Beautiful, balanced, and meditative, sometimes chantlike. Debussy attended (and reviewed) a performance of Jean-Phillipe Rameau’s (1683-1764) opera Castor and Pollux in 1903, and was one of the editors of Rameau’s Collected Works. His “Hommage” is a sarabande, a Baroque dance form found in Rameau’s music.

Felix Mendelssohn, “Lift Thine Eyes,” from Elijah, 1846

I'm so thrilled to have reconnected with old high school friends to form a Virtual Choir during these coronavirus times. Here's the first performance by the Alliance Girls High School Alumnae Choir. Enjoy!

Posted by Atieno de Kenya on Saturday, July 25, 2020

If this piece sounds familiar, it’s because Bronwyn, Joan, and I have sung it as a summer feature. I’ve loved “Lift Thine Eyes” forever, and I taught it to my students at Alliance Girls High School in Kenya as a Peace Corps volunteer…and now my students have transcended continents and generations to recreate it as a virtual choir.
This Facebook link is set as “public” so anyone can access it, even without a Facebook account.

Amy Woodforde-Finden, “Temple Bells,” from Four Indian Love Lyrics, 1902

Born in Valparaiso, Chile, where her father was the U.S. Consul, Woodforde-Finde (1860-1919) moved with her mother to London after her father’s death (1867) and then lived in India for several years when she married Brigade-Surgeon Woodforde Finden. From the exoticizing perspective of the turn of the twentieth century, she felt that she was exploring and absorbing Buddhist culture.


Rev. Tim Seery, M.Div.
Senior Pastor, Congregational Church of La Jolla, UCC
San Diego, Calif.

 

 

 

 

 

Week 21 August 2nd, 2020 California Road Trip Los Angeles

Dear Church,

At long last we return with week 21 of our normal worship packets. My computer is back good-as-new from repair in Houston! We hope you enjoy our trip to Los Angeles this week as we explore the work of one of its most important artists!

Continue to stay safe and healthy!

With grace,

Rev. Tim

AT HOME WORSHIP KIT 21

 

 

 

 

Week 22 August 9th, 2020 Road Trip Maine
Guest Pastor Rev. John Benbow

Dear Church,

Here we are with this week’s home worship. I am not the creator of this week’s worship experience. Rather, our guest minister this week is our very own, Rev. John Benbow. He took over for me this week as I spent all week in orientation for the Next Generation Leadership Initiative – a 6 year long adventure that I am beginning now. John will talk more about this in this week’s packet!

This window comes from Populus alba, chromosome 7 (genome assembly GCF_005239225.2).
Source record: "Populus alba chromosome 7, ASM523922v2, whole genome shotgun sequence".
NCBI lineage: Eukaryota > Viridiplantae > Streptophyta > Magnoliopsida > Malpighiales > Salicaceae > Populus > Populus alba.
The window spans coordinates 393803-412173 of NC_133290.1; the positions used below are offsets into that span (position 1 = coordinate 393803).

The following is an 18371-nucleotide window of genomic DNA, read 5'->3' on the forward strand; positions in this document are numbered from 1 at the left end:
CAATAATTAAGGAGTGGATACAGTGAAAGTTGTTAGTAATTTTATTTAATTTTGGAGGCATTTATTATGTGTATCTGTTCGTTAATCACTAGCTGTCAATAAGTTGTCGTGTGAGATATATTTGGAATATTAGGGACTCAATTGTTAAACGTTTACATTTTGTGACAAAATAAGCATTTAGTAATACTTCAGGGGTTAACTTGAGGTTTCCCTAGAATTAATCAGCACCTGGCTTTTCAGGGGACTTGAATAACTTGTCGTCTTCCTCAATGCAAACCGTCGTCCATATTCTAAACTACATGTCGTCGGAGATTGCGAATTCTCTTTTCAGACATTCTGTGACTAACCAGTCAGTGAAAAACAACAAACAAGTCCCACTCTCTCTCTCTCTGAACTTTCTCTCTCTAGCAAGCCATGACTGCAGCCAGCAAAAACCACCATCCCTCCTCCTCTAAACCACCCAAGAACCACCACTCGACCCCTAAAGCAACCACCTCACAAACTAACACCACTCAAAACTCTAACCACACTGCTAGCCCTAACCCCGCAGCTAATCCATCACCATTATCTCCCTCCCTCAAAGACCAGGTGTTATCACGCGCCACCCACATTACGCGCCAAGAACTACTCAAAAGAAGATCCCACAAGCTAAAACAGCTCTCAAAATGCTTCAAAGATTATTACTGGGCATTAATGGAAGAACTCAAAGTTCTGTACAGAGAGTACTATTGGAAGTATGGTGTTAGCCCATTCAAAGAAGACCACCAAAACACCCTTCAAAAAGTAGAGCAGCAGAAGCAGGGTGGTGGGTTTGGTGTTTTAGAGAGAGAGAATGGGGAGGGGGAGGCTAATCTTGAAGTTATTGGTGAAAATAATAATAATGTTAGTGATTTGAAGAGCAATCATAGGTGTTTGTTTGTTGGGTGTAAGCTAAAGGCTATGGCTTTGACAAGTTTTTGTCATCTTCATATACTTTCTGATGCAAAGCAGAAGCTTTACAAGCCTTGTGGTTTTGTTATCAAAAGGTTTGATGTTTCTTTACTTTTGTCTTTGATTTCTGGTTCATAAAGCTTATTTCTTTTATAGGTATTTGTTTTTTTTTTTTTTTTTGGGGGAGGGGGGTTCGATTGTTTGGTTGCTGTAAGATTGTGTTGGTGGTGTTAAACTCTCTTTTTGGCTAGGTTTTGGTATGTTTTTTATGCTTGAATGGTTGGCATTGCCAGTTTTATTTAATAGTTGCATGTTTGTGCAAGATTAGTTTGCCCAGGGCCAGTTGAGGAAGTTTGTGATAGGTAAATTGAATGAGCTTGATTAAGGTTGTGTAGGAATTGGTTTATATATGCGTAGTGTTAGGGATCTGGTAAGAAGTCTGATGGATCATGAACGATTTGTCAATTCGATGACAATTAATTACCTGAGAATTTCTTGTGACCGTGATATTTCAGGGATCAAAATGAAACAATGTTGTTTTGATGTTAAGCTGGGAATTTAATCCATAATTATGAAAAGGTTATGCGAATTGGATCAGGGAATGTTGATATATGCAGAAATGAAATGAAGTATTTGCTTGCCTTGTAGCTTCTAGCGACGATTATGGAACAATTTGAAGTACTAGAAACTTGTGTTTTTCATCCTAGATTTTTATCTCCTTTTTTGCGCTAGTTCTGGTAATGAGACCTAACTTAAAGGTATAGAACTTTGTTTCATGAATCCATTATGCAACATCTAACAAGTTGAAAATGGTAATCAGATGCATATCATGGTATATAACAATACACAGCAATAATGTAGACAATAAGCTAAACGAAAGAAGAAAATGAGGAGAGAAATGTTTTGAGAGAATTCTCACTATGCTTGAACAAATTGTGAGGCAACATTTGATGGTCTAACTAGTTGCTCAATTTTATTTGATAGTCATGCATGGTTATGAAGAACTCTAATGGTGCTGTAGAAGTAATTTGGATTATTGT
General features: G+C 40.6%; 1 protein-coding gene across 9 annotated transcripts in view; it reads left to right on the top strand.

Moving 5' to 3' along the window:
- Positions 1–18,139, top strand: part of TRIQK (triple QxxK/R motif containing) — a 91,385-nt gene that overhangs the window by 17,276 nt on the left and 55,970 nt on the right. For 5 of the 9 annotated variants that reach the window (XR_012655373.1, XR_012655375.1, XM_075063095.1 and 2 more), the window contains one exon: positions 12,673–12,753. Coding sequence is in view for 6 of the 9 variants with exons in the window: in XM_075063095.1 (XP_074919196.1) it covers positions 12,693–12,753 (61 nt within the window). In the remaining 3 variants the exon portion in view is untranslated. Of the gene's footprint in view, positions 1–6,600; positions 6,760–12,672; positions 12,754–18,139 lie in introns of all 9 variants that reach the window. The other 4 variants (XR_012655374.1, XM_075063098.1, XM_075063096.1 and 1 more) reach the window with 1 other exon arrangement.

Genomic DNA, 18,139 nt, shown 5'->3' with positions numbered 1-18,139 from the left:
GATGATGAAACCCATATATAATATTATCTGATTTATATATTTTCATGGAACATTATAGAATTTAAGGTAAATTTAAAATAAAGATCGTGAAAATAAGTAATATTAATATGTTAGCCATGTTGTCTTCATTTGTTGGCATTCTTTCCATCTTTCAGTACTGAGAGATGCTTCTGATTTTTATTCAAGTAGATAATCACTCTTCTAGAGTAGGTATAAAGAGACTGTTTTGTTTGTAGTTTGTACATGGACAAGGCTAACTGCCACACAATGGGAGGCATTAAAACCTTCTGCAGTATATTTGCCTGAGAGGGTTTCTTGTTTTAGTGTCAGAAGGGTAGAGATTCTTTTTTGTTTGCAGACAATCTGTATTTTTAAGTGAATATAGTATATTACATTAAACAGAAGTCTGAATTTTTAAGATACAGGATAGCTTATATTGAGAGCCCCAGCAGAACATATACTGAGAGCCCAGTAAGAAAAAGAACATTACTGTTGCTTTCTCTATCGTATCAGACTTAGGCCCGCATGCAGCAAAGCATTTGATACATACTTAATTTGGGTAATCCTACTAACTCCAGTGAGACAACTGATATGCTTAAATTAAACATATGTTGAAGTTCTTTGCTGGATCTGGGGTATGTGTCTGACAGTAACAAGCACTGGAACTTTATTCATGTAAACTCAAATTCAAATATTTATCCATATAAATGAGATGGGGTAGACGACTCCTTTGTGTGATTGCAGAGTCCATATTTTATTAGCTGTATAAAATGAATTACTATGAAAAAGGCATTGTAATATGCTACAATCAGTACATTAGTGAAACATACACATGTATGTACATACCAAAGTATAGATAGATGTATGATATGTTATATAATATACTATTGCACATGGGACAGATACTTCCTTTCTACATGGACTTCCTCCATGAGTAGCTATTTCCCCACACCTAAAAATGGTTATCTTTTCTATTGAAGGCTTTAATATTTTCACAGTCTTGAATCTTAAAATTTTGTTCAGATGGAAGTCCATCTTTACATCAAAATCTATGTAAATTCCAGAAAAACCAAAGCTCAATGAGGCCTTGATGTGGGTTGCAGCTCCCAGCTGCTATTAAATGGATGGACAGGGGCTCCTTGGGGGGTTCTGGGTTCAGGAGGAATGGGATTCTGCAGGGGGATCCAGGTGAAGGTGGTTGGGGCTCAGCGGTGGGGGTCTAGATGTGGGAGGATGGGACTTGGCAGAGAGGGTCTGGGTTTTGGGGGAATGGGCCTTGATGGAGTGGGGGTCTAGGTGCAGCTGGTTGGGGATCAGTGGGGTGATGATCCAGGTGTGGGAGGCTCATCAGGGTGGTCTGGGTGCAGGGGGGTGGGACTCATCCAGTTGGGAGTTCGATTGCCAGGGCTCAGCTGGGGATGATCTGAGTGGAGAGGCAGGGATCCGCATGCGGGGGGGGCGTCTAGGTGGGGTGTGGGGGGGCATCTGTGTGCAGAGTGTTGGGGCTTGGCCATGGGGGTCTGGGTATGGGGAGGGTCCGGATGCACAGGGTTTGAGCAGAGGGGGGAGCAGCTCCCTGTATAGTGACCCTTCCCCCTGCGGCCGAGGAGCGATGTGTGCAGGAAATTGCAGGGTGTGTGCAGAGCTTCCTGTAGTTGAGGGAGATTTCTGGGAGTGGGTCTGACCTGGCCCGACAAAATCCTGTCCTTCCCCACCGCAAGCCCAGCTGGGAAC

Continue to be well and stay safe and healthy,

With grace,

Rev. Tim

Please note: The link to the Next Generation Leadership Initiative in Worship Kit 22 should be:

Next Generation Leadership Initiative

AT HOME WORSHIP KIT 22

 

 

 

 

Week 23 August 16th, 2020 Road Trip San Diego

Dear Church,

I hope your week is going well! Here is our 23rd edition of a home worship experience. Today we continue to move through California, arriving in much familiar territory: San Diego! I hope you enjoy this opportunity to learn more about the place in which we live.

I continue to pray for all of you as we progress through this odd yet strange and at the same time wondrous year.

With grace,

Rev. Tim

AT HOME WORSHIP KIT 23 Road Trip San Diego

 

 

 

 

 

Week 24 August 23nd, 2020 Road Trip Baja California

Dear Church,

Our road trip continues — we cross the border this week to Baja California to begin our discovery of the other 2 of the 3 Californias.

Stay well and healthy. You are all in my prayers.

With grace,

Rev. Tim

AT HOME WORSHIP KIT Week 24 August 23nd, 2020 Road Trip Baja California

 

 

 

 

 

Week 25 August 30th, 2020 Road Trip Baja California Sur

Dear Church,

Our California Summer Road Trip finishes this week in Baja California Sur. I hope you have enjoyed this journey. We have many more journeys to undertake together.

Be well. Stay healthy.

With grace,

Rev. Tim

AT HOME WORSHIP KIT 25 Road Trip Baja California Sur

 

 

 

 

Week 26 September 6th, 2020 Agnes Martin

Dear Church,

Here is week 26 of our at home worship packets. Today there are only 3 audio files because Nina’s first musical offering is in the form of a YouTube link. It is listed in the worship packet, but I will also include the link here: https://youtu.be/MDCA90y5EzM